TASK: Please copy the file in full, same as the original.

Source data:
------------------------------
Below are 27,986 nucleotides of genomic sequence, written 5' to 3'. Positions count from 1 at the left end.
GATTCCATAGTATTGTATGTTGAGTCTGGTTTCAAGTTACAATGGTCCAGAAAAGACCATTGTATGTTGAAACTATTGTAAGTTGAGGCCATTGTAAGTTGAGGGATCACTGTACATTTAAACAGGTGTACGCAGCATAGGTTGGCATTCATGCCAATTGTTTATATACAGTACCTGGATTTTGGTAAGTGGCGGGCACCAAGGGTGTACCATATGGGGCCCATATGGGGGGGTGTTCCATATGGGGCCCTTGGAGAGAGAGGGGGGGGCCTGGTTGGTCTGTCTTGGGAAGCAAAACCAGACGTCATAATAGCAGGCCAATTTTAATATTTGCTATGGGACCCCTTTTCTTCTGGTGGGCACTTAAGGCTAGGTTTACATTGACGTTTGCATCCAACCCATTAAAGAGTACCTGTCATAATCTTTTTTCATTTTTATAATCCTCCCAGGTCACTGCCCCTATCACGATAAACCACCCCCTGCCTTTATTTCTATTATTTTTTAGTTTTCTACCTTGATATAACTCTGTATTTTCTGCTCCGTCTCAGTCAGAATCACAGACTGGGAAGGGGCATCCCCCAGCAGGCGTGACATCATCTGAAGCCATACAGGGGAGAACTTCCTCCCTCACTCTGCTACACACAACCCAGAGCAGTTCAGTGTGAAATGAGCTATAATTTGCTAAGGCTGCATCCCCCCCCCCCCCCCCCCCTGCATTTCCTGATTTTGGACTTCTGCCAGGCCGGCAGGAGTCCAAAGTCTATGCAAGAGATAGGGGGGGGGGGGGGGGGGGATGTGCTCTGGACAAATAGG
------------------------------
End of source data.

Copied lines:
Below are 27,986 nucleotides of genomic sequence, written 5' to 3'. Positions count from 1 at the left end.
GATTCCATAGTATTGTATGTTGAGTCTGGTTTCAAGTTACAATGGTCCAGAAAAGACCATTGTATGTTGAAACTATTGTAAGTTGAGGCCATTGTAAGTTGAGGGATCACTGTACATTTAAACAGGTGTACGCAGCATAGGTTGGCATTCATGCCAATTGTTTATATACAGTACCTGGATTTTGGTAAGTGGCGGGCACCAAGGGTGTACCATATGGGGCCCATATGGGGGGGTGTTCCATATGGGGCCCTTGGAGAGAGAGGGGGGGGCCTGGTTGGTCTGTCTTGGGAAGCAAAACCAGACGTCATAATAGCAGGCCAATTTTAATATTTGCTATGGGACCCCTTTTCTTCTGGTGGGCACTTAAGGCTAGGTTTACATTGACGTTTGCATCCAACCCATTAAAGAGTACCTGTCATAATCTTTTTTCATTTTTATAATCCTCCCAGGTCACTGCCCCTATCACGATAAACCACCCCCTGCCTTTATTTCTATTATTTTTTAGTTTTCTACCTTGATATAACTCTGTATTTTCTGCTCCGTCTCAGTCAGAATCACAGACTGGGAAGGGGCATCCCCCAGCAGGCGTGACATCATCTGAAGCCATACAGGGGAGAACTTCCTCCCTCACTCTGCTACACACAACCCAGAGCAGTTCAGTGTGAAATGAGCTATAATTTGCTAAGGCTGCATCCCCCCCCCCCCCCCCCCCTGCATTTCCTGATTTTGGACTTCTGCCAGGCCGGCAGGAGTCCAAAGTCTATGCAAGAGATAGGGGGGGGGGGGGGGGGGGATGTGCTCTGGACAAATAGG